Saddam Repeats Abuse Claims; Trial Adjourns

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During his trial in Baghdad, former Iraqi leader Saddam Hussein repeats accusations that he'd been beaten and tortured in U.S. custody. A U.S. official says Saddam made up the allegations to distract the court from witness testimony. The tribunal was adjourned Thursday until Jan. 24.


This is ALL THINGS CONSIDERED from NPR News. I'm Michele Norris.


And I'm Robert Siegel.

From the moment his trial began in October, former Iraqi President Saddam Hussein, his defense team and his co-defendants have done everything possible to hijack the proceedings. Today the court adjourned until January 24th. NPR's Jamie Tarabay sums up the day's often fiery dramatics from Baghdad.

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JAMIE TARABAY reporting:

Every time they've been in court, Saddam and his co-defendants have found something to complain about. Their gibes at witnesses, the judge, the prosecution and even the court guards have succeeded in both delaying proceedings and distracting everyone's attention from the matter at hand, their involvement in the 1982 massacre in the Shiite village of Dujail. Today was no different.

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TARABAY: As part of the proceedings in this court, the defendants get the chance to question each witness. But Saddam used his time to again allege that he's been tortured and beaten in US custody and says he has the scars to prove it.

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Former President SADDAM HUSSEIN (Iraq): (Through Translator) I tell you before you I documented my injuries before three medical teams, and some bruises and marks three years later are still clear. We don't lie.

TARABAY: A US official says Saddam made up the allegations to ambush the judge and distract the court from witness testimony. The same official says the strategy for Saddam and his defense team is to delay and disrupt the courts. The chief judge knows this, and he's drawing criticism for giving Saddam the latitude to lecture, patronize and admonish everyone in the courtroom. For Saddam, the strategy seems to be working.

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TARABAY: Saddam still behaves as though he's the president of Iraq. When the security guard threatened to beat his half brother, Barzan al-Tikriti, Saddam told Chief Judge Rizgar Mohammed Amin that the guard had disrespected the court. `The guard should be removed,' Saddam said, `because he was only a little man.'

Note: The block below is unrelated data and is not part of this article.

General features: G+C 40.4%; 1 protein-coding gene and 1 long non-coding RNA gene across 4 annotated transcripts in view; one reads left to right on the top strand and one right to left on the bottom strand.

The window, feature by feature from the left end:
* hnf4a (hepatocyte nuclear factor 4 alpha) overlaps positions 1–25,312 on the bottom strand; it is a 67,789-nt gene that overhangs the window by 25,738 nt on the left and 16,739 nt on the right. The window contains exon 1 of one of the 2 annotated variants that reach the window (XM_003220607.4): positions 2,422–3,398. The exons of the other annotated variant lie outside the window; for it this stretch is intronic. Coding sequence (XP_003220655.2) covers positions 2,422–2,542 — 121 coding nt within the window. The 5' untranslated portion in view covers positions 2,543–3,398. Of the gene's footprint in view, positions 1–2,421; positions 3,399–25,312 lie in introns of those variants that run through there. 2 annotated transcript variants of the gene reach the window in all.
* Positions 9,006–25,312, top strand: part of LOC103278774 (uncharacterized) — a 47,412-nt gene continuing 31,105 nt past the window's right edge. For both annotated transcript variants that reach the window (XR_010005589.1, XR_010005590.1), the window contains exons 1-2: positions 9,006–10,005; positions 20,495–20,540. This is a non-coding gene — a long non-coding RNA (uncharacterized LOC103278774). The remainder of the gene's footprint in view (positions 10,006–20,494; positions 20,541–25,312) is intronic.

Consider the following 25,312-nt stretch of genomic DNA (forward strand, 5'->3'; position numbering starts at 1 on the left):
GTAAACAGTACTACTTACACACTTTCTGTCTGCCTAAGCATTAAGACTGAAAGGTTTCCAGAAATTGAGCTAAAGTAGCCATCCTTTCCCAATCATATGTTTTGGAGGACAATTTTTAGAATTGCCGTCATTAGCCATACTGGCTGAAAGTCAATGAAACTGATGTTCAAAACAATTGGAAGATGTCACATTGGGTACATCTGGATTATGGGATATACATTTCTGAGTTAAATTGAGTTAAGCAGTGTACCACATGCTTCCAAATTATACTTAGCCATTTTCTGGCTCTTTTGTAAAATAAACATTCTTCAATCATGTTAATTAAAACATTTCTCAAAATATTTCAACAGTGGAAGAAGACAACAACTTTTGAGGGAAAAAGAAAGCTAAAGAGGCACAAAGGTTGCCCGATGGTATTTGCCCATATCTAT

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TARABAY: And when Saddam wasn't speaking, half brother Barzan provided more distractions. Today he goaded the prosecution, accusing them of belonging to Saddam's Baath Party. In the lapse of self-discipline, one prosecutor allowed himself to be baited by Barzan. He launched into a screaming match with Barzan and then asked to be excused from his post, but the judge refused.

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Unidentified Man #8: (Through Translator) I will resign from my position, and please allow me to leave the court, Your Honor.

Chief Judge RIZGAR MOHAMMED AMIN: (Through Translator) You'll stay your prosecuting. Stay within the topic.

TARABAY: Saddam and his defense team have also done their best to discredit the witnesses and challenge their credibility. Today, as in past appearances, Saddam claimed one witness sounded like he'd been coached. The defense scored a point when one witness admitted he'd watched someone else's testimony on television before going into court himself. All along the defense team has tried to play down the witnesses' stories of suffering and abuse, using comparisons with the abuse and torture scandals of present-day Iraq. Saddam says the US military's rejection of his claims of torture couldn't be believed because the US has lied before, and the liar, he says, always lied.

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Mr. HUSSEIN: (Through Translator) And the White House lies once more, the number-one liar in the world. They said in Iraq there is chemicals and a relationship to terrorism, and then they announce later that we couldn't find any of that in Iraq.

TARABAY: US officials say the only contact the defendants have with the outside world while they're held at the courthouse is through their legal team, so any news they get about the trial's coverage comes from their lawyers. Today Barzan complained that some of his crass comments were being edited out of the television coverage by the court censors.

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Mr. BARZAN AL-TIKRITI (Half Brother of Saddam Hussein): (Through Translator) If there is a profanity against a witness or so, let the people know so that they can say whether he was right in saying that or not or that's his (unintelligible) Tell it as it is. This is democracy.

TARABAY: So far the defendants' tactics of playing to the media coverage have been working. Rather than leading with the witnesses' tales of torture under Saddam's regime, most of today's news reports, including this one, focused instead on Saddam's claims of torture. Jamie Tarabay, NPR News, Baghdad.

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